|2017||26||$ 6,500,000||4.3||$ 8,400,000||$ 35,700,000||$ 29,200,000|
|2018||27||$ 7,500,000||4.5||$ 8,820,000||$ 39,690,000||$ 32,190,000|
|Total||-||$ 20,500,000||12.75||-||$ 107,390,000||$ 86,890,000|
Puig could be worth something like $87 million in surplus value over the next few years. It's hard to put that in context, but just understand that that is a tremendous deal for whatever team controls him. The Cubs Kris Bryant is worth around that much in surplus value for 2015 and 2016.
Puig does have the ability to opt into the arbitration-process after 2016. Something he'll likely do if he continues to be as good as he is. That of course raises his salary by a few million dollars each season.
There is of course something we have to talk about with Puig - he has a reputation, and it's not a good one.
In 2014, during the Dodgers' annual trip to Chicago, the team bus stopped downtown to allow rookies undergoing hazing to walk into a pizza place…When the bus was ready to leave, Puig was outside, looking for his luggage inside of the bay underneath the bus. After Puig ignored multiple requests to close the luggage bay, Greinke hopped off the bus, grabbed the suitcase in front of Puig and chucked it onto Michigan Avenue. Puig stepped toward Greinke and was restrained by reliever J.P. Howell.
He's had issues with the law, his teammates, and the coaching staff. Instances include:
True Blue LA writer Ryan Walton wrote a piece in July about Puig saying that maybe Puig is getting a bad rap than what's really going on now. Certainly all the past events happened, but Ryan points out that there might be things we don't see him working on.
Let me at least say this, on the field there's nothing to not like about Puig when it comes to playing baseball and tools. He's got perhaps the best throwing arm in baseball for a fielder, he has a plus hit tool, above average speed and power, and is an average or better fielder. He truly has five tools and he has demonstrated all of them in the Major Leagues.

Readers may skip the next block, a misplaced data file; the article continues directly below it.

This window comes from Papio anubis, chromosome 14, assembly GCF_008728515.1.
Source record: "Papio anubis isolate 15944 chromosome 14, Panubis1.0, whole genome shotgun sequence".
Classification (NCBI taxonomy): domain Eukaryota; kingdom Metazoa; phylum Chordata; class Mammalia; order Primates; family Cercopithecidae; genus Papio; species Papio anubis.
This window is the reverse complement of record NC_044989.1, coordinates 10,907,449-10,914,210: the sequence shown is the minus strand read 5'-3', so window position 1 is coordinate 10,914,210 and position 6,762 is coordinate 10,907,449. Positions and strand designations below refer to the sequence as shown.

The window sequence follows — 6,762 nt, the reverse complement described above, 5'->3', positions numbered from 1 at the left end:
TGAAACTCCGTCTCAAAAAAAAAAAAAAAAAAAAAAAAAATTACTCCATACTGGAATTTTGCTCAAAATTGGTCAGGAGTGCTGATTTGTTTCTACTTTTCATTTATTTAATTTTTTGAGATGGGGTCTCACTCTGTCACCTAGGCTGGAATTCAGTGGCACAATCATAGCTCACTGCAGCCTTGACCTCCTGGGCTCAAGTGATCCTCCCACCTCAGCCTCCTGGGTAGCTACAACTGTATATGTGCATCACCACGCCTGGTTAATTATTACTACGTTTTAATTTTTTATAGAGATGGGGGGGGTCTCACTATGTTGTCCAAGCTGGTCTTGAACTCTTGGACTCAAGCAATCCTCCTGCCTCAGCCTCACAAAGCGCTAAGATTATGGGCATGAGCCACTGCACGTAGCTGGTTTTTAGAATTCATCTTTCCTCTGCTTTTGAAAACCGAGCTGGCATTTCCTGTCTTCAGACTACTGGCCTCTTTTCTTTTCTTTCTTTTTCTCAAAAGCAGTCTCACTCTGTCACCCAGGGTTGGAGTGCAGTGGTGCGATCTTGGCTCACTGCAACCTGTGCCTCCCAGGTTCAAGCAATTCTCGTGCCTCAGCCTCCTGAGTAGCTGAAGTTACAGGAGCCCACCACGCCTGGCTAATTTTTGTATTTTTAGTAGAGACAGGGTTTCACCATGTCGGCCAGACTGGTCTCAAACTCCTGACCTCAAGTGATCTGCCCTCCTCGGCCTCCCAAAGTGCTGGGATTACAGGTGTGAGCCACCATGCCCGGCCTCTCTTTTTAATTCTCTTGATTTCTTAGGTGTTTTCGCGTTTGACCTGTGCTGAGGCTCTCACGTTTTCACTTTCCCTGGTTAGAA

Let me also say this, I don't care about what he does off the field, for the most part. Speeding tickets don't bother me, and even if he is a complete jerk to his teammates, as long as he's good on the field that is what matters. Now that doesn't mean he can do whatever off the field. If he beats up a woman, robs a bank, or commits sexual assault...yeah...he's gone. However just being a bad teammate isn't damning. I just don't buy that teams can't win with bad clubhouse guys on the team.
The Dodgers have made the playoffs several consecutive years with the very same Puig on their team. John Rocker is one of the worst baseball players and perhaps human beings, yet the Braves won 100, 103, and 95 games with him on their team from 1998-2000. The Tigers won 90-100 games several times with Ty Cobb who assaulted people, spouted racist/bigoted remarks, and may or may not have killed a guy. Cobb is in the Hall of Fame by the way. Fans and teammates hated Roger Clemens, Rickey Henderson, and Barry Bonds.
For me, on field talent trumps off field issues (except for extreme things listed above). I can "put up" with a guy being late or teammates not wanting to sit next to him on the team plane if he's putting up 4-win seasons. However that's just my feelings. I know others will think very differently and this is where the introduction of my article comes into play. Some folks will hate the idea of acquiring Puig because of his issues. I think that's a bad reason to not want his talent, but of course to each his/her own.
So what would Puig cost the Royals?
It kind of depends. The Dodgers are reportedly wanting to move Puig but also they are not wanting to move Puig. When I asked Ryan Walton about the general opinion of Puig he told me "the fanbase is divided," and that "the half that want to get rid of him are just tired of hearing the negative stuff and are sick of hearing 'potential."